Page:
Preferential Rents Now Decrease Vacancy Increases

Preferential Rents Now Decrease Vacancy Increases



Under the Rent Law of 2015, the law irrefutably assumes that a preferential rent is not based on some special relationship with the tenant but is a genuine statement of what the market will bear. Since rent stabilization is supposed to prevent tenants from paying above-market rents, the logic of the situation that the Legislature saw was that in some manner, so-called “preferential rents” are to have permanent legal effect.

Under the Rent Law of 2015, if the rent that is charged a vacating tenant was less than the legal rent, the 20 percent vacancy increase now goes down to a 5 percent vacancy increase if the last vacancy was less than two years previous; 10 percent if the last vacancy was less than three years previous; 15 percent if the last vacancy was less than four years previous; and the full 20 percent only if the last vacancy was at least four years previous. Note that this is not gauged against how much of a preference there is.

Theoretically, if the actual rent charged is a single penny below the legal rent, these decreases to the rate of the vacancy increase come into effect. This is extremely important as it is a common practice in the industry to round rents down on issuing a vacancy lease. So, for example, the new legal rent may be $2,201.54 and the landlord decides to issue a lease in the sum of $2,200.00. This could be a disastrous mistake. In fact, where rents are calculated to a fraction of a penny, the landlord now should always round up. Thus, if the $2,201.54 was really $2,201.541, the landlord should charge $2,201.55 and risk treble damages for an overcharge of a penny instead of risking a drastically lower rent increase on a vacancy.

Example 1: The legal regulated rent for an apartment is, as the most recent tenant is turning in the keys, $2,000/month. The landlord was actually charging the tenant $2,000 a month, the full rent. The landlord is therefore entitled to a vacancy increase of 20 percent on a one-year lease.

Example 2: The legal regulated rent for an apartment is, as the most recent tenant is turning in the keys, $2,000/month. The landlord was actually charging the tenant $1,800 a month with all the proper preferential rent riders in place and the apartment registered showing both the legal rent and the preferential rent. The departing tenant has been there for five years. The landlord is entitled to charge the full 20 percent vacancy allowance on a one-year lease renewal, bringing the new rent to $2,400 as follows: 2,000 x 1.2 = $2,400.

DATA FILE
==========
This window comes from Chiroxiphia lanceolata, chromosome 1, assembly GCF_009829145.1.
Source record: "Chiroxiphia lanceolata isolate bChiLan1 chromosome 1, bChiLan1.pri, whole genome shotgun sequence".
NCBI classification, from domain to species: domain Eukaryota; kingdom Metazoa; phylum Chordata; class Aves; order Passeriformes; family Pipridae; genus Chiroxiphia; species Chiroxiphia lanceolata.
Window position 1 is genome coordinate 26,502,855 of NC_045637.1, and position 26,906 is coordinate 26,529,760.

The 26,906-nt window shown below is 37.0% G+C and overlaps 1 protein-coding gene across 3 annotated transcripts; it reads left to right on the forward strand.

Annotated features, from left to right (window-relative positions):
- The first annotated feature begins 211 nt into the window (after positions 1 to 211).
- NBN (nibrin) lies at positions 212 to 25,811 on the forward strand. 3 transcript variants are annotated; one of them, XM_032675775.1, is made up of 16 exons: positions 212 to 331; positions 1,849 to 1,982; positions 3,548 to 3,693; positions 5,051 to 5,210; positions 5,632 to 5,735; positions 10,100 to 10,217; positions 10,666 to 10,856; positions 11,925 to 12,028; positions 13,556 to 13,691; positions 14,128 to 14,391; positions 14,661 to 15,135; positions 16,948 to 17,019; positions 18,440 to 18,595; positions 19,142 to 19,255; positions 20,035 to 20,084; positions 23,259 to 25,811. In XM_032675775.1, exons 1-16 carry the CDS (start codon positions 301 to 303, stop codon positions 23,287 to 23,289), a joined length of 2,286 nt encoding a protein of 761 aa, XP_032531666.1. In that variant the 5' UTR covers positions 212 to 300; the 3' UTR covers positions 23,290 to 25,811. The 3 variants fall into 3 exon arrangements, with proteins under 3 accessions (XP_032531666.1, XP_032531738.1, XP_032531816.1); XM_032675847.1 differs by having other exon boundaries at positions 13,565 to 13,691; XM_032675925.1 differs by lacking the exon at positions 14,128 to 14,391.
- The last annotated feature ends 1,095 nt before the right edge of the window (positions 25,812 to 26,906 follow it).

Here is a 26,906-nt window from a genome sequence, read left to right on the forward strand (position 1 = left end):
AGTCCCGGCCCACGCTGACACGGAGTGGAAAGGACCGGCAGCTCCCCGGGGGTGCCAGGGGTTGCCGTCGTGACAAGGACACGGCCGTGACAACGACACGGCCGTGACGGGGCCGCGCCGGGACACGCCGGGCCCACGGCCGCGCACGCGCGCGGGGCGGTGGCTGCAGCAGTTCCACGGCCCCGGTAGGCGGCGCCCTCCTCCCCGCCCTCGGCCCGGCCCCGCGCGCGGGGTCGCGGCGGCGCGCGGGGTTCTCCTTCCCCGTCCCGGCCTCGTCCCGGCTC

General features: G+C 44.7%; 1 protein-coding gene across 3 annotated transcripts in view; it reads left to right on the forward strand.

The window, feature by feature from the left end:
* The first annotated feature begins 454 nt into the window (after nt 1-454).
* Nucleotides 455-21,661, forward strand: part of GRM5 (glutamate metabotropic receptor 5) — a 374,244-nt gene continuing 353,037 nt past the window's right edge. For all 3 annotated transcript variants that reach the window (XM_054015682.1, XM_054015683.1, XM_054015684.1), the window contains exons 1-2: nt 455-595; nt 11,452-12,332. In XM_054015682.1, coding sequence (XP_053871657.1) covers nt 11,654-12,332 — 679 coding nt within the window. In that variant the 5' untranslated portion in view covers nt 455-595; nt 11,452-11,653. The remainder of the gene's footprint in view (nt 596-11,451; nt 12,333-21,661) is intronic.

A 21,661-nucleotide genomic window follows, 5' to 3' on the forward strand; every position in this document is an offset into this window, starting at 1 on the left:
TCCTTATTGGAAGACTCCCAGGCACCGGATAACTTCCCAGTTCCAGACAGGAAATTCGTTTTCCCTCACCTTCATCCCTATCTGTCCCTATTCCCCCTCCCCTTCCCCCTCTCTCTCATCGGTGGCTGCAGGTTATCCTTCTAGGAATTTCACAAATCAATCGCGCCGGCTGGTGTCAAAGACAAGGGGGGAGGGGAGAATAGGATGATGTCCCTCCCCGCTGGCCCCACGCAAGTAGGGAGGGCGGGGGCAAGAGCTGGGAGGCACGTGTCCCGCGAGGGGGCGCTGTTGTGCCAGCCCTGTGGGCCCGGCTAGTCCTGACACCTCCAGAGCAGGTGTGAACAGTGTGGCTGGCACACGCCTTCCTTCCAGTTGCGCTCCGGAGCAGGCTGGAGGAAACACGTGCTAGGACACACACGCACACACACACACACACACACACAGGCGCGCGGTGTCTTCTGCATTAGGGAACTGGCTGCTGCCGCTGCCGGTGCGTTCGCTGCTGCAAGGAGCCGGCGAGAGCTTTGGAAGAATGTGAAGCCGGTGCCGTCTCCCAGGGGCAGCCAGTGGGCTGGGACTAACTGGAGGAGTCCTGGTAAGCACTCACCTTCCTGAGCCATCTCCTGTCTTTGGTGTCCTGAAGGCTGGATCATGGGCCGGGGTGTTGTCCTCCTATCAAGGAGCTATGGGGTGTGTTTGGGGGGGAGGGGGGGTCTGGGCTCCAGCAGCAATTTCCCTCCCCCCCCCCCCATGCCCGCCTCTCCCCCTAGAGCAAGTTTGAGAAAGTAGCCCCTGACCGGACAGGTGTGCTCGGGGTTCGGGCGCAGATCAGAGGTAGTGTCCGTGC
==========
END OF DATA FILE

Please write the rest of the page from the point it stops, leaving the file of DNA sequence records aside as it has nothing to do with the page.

Example 3: The legal regulated rent for an apartment is, as the most recent tenant is turning in the keys, $2,000/month. The landlord was actually charging the tenant $1,800 a month with all the proper preferential rent riders in place and the apartment registered showing both the legal rent and the preferential rent. The departing tenant has been there for three years. The landlord is entitled to charge only a 15 percent vacancy allowance on a one-year lease renewal, bringing the new rent to $2,300 as follows: 2,000 x 1.15 = $2,300.

Example 4: The legal regulated rent for an apartment is, as the most recent tenant is turning in the keys, $2,000/month. The landlord was actually charging the tenant $1,800 a month with all the proper preferential rent riders in place and the apartment registered showing both the legal rent and the preferential rent. The departing tenant has been there for two years. The landlord is entitled to charge only a 10 percent vacancy allowance on a one-year lease renewal, bringing the new rent to $2,200 as follows: 2,000 x 1.1 = $2,200.

Example 5: The legal regulated rent for an apartment is, as the most recent tenant is turning in the keys, $2,000/month. The landlord was actually charging the tenant $1,800 a month with all the proper preferential rent riders in place and the apartment registered showing both the legal rent and the preferential rent. The departing tenant has been there for one year. The landlord is entitled to charge only a 5 percent vacancy allowance on a one-year lease renewal, bringing the new rent to $2,100 as follows: 2,000 x 1.05 = $2,100.